During the more than eleven years since it took effect, the North American Free Trade Agreement (NAFTA) has profoundly affected the Mexican economy. Goods flow duty-free over the border, and (so goes the theory) everyone involved benefits. However, things are not always quite so simple. The question of whether NAFTA has been beneficial or harmful requires clarification: beneficial to whom? In what way?

Whatever may be the case in other areas, NAFTA's effects have been mostly to the detriment of Mexican farmers. The primary sector has been on the decline in the Mexican economy since the early 1980's, but "free trade has played an active role in the demise of agriculture" (Gereffi and Martinez 2005, 133). Primary sector goods represented only 4% of GDP in 1999 and have remained more or less stable at that level in the years since, despite the fact that nearly a quarter of the Mexican population depends for their livelihood on them (Gereffi and Martinez 2005, 132).

In many cases, as tariffs on agricultural products have been phased out, such products from the United States have become less expensive under NAFTA than locally-produced equivalents. American ranchers have economies of scale available to them which are not available to their Mexican counterparts. American agribusiness has the highest productivity in the world. Mexican farmers and ranchers have simply had difficulty competing.

The farmers' discontent came to a head in 2003--as tariffs on all but three agricultural imports (white corn, beans, and powdered milk) were eliminated--when a group of farmers begain to blockade meat and produce coming over a bridge into Ciudad Juarez. Although resistant at first, President Fox eventually agreed to "seek major changes . . . to help Mexican agricultural producers" by attempting to negotiate a side agreement which would remove certain products from the list of those exempt from tariffs (NACLA 2003, 5). Such a step was necessary because although NAFTA contains language to "legally restrict import surges under certain conditions," those clauses are only applicable to a (small) subset of the agricultural commodities which Mexico (and the United States!) produces (Wainio, Young, and Meilke 2003, 1041). Mexican domestic laws do, like those of most countries, contain anti-dumping provisions (as does NAFTA), although they appear not to be consistently applied. Indeed, Mexico dropped from accounting for 10% of all actions taken worldwide against dumping in 1995 to 7% in 2000 (Wainio, Young, and Meilke 2003, 1042).

On the other hand, there is certainly an argument to be made that what has happened to Mexican producers in the primary sector is exactly what should happen, given NAFTA's goals. Whatever the political and social gains its designers and implementors (that is to say, both the individual framers and the nations they represented) hoped to garner for themselves, the neoliberalist philosophy underlying NAFTA is an economic one, not social or political. NAFTA's goals, encapsulated in Article 102, talk about goods, services, competition, investment, and property rights. Nothing is mentioned of a social or economic equality, or even a right to work. By its own goals, though, NAFTA has been quite a success for Mexico. Mexican GDP is usually up--what downswings have occurred have been easily attributable to a specific, non-NAFTA-related, cause (the 1995 peso crisis, for example). Foreign direct investment is up also. Capital and labor seek one another out, and both together seek markets throughout the free trade area.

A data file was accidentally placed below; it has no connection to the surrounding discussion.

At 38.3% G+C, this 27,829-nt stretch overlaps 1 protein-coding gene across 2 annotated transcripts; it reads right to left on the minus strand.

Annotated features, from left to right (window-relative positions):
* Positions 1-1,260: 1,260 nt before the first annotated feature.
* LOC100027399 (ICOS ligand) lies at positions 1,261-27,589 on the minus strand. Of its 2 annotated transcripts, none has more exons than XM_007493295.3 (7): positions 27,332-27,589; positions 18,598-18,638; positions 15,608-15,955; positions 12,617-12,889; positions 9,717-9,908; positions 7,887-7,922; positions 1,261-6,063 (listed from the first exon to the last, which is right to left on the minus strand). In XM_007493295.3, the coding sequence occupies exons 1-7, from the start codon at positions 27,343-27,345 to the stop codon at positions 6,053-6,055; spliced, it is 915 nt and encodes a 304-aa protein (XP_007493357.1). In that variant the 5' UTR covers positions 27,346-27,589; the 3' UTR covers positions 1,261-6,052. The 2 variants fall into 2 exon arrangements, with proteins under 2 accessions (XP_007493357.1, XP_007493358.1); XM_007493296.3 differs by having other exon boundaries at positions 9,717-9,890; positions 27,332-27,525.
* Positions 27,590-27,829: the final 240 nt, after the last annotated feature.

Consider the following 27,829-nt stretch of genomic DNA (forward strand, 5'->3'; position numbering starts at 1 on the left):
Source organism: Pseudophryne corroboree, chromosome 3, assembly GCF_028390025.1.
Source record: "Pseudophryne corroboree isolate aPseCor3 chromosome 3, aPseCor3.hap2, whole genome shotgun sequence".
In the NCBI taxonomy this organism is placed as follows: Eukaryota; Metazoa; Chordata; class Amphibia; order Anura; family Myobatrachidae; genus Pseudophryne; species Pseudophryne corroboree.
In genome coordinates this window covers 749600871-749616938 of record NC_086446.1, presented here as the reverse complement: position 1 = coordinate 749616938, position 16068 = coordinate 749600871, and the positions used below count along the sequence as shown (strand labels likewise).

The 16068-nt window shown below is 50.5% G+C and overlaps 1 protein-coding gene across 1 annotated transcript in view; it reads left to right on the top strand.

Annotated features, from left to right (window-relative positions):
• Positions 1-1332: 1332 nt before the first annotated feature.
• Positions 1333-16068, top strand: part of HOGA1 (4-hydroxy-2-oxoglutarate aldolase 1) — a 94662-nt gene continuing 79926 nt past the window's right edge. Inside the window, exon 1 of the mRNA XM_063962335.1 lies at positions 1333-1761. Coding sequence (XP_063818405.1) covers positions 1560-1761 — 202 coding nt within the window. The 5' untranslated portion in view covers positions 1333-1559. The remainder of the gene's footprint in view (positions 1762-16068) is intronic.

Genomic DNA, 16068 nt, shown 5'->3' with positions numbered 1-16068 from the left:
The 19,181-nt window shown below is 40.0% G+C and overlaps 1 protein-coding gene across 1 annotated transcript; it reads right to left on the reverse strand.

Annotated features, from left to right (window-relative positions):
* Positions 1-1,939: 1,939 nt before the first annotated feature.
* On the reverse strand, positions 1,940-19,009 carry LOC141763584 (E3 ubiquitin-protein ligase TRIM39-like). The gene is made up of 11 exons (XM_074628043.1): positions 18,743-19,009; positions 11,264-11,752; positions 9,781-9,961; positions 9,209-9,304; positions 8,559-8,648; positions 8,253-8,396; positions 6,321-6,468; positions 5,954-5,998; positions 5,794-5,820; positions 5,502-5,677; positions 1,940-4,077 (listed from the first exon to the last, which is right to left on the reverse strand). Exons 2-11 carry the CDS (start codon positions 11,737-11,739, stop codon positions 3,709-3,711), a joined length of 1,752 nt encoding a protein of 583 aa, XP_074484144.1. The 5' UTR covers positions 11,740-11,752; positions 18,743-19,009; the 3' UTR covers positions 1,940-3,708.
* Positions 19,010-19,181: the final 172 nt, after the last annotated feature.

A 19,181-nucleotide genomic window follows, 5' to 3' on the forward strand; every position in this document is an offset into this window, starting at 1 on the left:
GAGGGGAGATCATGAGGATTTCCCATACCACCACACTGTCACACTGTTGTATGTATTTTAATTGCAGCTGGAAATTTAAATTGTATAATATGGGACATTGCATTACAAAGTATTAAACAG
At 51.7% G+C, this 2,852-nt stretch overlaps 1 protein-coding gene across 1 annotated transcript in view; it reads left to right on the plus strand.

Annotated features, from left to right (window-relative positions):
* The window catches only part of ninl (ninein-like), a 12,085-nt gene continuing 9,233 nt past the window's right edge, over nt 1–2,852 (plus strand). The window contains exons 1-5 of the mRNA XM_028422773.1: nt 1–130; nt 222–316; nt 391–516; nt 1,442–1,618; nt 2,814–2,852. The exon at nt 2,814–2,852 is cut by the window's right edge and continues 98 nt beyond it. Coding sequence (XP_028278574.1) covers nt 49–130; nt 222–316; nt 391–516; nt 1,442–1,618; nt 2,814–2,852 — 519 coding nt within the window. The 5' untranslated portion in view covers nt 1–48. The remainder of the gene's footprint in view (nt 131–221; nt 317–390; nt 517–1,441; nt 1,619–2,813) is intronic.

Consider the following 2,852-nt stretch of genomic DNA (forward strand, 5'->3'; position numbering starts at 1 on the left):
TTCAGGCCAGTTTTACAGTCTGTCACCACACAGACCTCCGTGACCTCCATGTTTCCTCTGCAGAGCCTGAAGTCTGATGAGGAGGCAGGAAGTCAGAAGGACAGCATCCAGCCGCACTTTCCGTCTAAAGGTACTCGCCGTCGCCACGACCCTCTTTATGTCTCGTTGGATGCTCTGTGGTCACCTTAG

A free trade area, however, is not a country; there are other considerations. At the risk of stating the obvious, if, as already mentioned, due to higher productivity and economies of scale, American agricultural commodities are cheaper than Mexican, this puts at least some Mexican farmers out of work. Some of them find other work, but, since 80% of Mexico's primary sector producers are below the poverty line (Gereffi and Martinez 2005, 132), and "Mexico's traditional anti-poverty policies for rural labor . . . were partially supported by trade restrictions" (Burfisher, Robinson, and Thierfelder 2001, 125), others take advantage of the relaxed border restrictions and try to find work across it. That they must do so (as opposed to simply seeking better job opportunities in the normal course of things) leads to discontent not only in Mexico, but in the United States as well.

NAFTA, then, is no cure-all, no panacea. Its effects on Mexican agricultural consumers--that is to say, everyone--are potentially beneficial in that prices can go down. Average citizens can get cheaper goods (and thus, presumably, more of them). Farmers and others in the primary sector, however, are faced with the consequences of a cliché: they must lead, follow, or get out of the way, but in this present situation, they can neither lead nor follow. Fortunately or unfortunately, depending on one's perspective, the resolution of their situation depends on politics, not on economics.


References
  • Burfisher, Mary E., Sherman Robinson, and Karen Thierfelder. 2001. "The Impact of NAFTA on the United States." Journal of Economic Perspectives. 15: 125-144.
  • Gereffi, Gary and Martha A. Martinez. 2005. "Mexico's Economic Transformation Under NAFTA." In Mexico's Democracy at Work: Political and Economic Dynamics, ed. Russell Crandall, Guadalupe Paz, and Riordan Roett. Boulder: Lynn Riener.
  • No author. 2003. "Mexico: Government Agreement with Farmers on NAFTA." NACLA Report on the Americas 36: 5.
  • No author. 2003. "Mexican unrest can shut off traffic." Transportation and Distribution 44: 12.
  • Wainio, John, Linda M. Young, and Karl Meilke. 2003. "Trade Remedy Actions in NAFTA: Agriculture and Agri-Food Industries." World Economy 26: 1041-1065.

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